Learn More About Dr. Leung's Research Philosophy

Dr. Leung says "My thinking has changed and I no longer trust research findings on botanicals unless... "
Click to read more about Dr. Leung's research philosophy.

Wednesday, May 23, 2007


Baizhu is the dried rhizome of Atractylodes macrocephala Koidz. Baizhu is a qi tonic and a diuretic, and also has the properties of invigorating the spleen and calming the fetus. Traditional uses include treatment of indigestion, flatulence, diarrhea, fluid retention, spontaneous perspiration, and restless fetus (excessive fetal movement). More modern uses include constipation, leukopenia, toxic side effects of chemotherapy and radiotherapy.

Baizhu is often simply called "atractylodes" but that term can also apply to cangzhu, a related but distinctly different herb. Hence, baizhu products manufactured in America may in fact contain the wrong atractylodes. This is not surprising, as only in recent years have Chinese herbs become popular here, and many manufactures and herbalists are still not knowledgeable about them. They tend to treat them as Western herbs that are much simpler in their selection, collection, and initial treatment. Thus, like fo-ti, you are at the mercy of the manufacturers, who are often in turn at the mercy of their suppliers.

Like astragalus and ginseng, baizhu is one of the best known Chinese qi tonics. For over two thousand years, it has been safely used in soups and its extracts in cakes and specialty rices, to maintain and improve health. Chemical studies have shown baizhu to contain up to 1.4% of a volatile oil (much less than that in cangzhu - up to 9.0%), sesquiterpene lactones, acetylenes, polysaccharides and others. Scientists have also found various pharmacologic effects in baizhu extracts and in one or more of baizhu's chemical components. These effects include antiinflammatory, immunopotentiating, improving stamina, diuretic, hypoglycemic, liver protectant, anticoagulant and antitumor. Again, as with most modern studies on herbal tonics, none of their biological effects alone can account for baizhu's traditional tonic properties. Nevertheless, when considered together, they do seem to show some scientific justification for baizhu's traditional use to benefit our body when we are not in good health.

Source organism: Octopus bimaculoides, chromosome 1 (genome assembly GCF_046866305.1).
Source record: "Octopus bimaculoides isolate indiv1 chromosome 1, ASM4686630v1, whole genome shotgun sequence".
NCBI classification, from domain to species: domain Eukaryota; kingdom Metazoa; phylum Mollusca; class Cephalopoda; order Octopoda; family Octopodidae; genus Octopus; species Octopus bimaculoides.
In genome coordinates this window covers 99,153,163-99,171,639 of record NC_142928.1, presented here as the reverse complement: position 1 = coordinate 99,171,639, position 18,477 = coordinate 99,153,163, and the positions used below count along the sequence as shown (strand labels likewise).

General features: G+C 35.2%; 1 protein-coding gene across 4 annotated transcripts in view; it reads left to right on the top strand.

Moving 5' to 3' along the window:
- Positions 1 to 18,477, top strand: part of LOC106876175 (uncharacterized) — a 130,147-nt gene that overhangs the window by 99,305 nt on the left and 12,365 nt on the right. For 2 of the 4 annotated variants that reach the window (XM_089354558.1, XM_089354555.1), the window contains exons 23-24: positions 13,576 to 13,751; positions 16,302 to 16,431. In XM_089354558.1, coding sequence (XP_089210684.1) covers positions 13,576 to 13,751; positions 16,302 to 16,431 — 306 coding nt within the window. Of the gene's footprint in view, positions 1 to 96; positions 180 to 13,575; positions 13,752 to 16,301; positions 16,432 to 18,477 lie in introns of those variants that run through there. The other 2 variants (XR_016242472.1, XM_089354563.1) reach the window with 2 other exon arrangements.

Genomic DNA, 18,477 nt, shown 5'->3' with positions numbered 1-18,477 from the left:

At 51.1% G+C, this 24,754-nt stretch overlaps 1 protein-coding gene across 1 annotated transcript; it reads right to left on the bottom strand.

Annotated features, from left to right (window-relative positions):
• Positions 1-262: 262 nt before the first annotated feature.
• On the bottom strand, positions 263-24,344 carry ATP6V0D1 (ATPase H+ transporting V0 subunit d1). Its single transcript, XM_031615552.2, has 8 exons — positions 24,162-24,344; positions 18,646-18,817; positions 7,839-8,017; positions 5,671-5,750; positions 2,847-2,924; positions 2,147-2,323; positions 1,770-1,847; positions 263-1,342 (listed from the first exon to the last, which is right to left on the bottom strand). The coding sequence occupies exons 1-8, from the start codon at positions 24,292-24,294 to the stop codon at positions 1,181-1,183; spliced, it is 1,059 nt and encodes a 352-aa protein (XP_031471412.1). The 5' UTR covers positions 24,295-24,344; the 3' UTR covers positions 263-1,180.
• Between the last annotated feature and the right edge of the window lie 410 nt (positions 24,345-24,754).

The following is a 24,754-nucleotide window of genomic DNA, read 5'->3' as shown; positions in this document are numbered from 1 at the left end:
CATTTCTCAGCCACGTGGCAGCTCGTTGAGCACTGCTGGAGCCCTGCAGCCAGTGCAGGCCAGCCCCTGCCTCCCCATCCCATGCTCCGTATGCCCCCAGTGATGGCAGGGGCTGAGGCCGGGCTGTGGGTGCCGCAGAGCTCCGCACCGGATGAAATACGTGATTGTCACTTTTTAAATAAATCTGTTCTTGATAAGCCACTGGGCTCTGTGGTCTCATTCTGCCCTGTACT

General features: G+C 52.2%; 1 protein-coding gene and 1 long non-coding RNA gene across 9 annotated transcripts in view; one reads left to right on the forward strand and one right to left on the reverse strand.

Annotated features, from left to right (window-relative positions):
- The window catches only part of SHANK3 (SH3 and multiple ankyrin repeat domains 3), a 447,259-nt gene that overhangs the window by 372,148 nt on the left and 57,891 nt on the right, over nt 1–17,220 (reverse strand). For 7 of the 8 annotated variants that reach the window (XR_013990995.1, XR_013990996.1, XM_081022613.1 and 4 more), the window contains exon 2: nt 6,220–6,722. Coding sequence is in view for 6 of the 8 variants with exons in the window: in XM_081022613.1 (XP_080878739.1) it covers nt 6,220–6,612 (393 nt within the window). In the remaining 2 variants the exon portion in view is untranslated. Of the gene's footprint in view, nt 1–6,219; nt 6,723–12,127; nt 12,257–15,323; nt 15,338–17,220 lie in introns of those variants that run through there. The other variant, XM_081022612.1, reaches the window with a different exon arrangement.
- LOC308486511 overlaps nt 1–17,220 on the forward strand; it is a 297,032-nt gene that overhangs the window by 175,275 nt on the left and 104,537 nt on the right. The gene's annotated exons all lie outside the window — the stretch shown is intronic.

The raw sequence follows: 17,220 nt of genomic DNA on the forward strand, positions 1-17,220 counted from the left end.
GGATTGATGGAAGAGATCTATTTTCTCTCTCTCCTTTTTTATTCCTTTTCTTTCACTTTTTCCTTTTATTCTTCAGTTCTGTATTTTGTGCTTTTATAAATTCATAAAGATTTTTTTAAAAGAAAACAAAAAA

In recent years, baizhu has been effectively used in China in cancer chemotherapy and radiotherapy along with other tonic herbs (licorice, astragalus, etc.) to counteract the toxic side effects of these harsh treatments.

Baizhu is also used in skin care cosmetics for treating dark spots and wrinkles on the face and hands.

Dr. Albert Leung’s book, Better Health with (mostly) Chinese Herbs and Food discusses the use of 60 different herbs as healing foods, including baizhu on page 7. For more information about Dr. Leung and his writings, visit http://www.earthpower.com/.

No comments: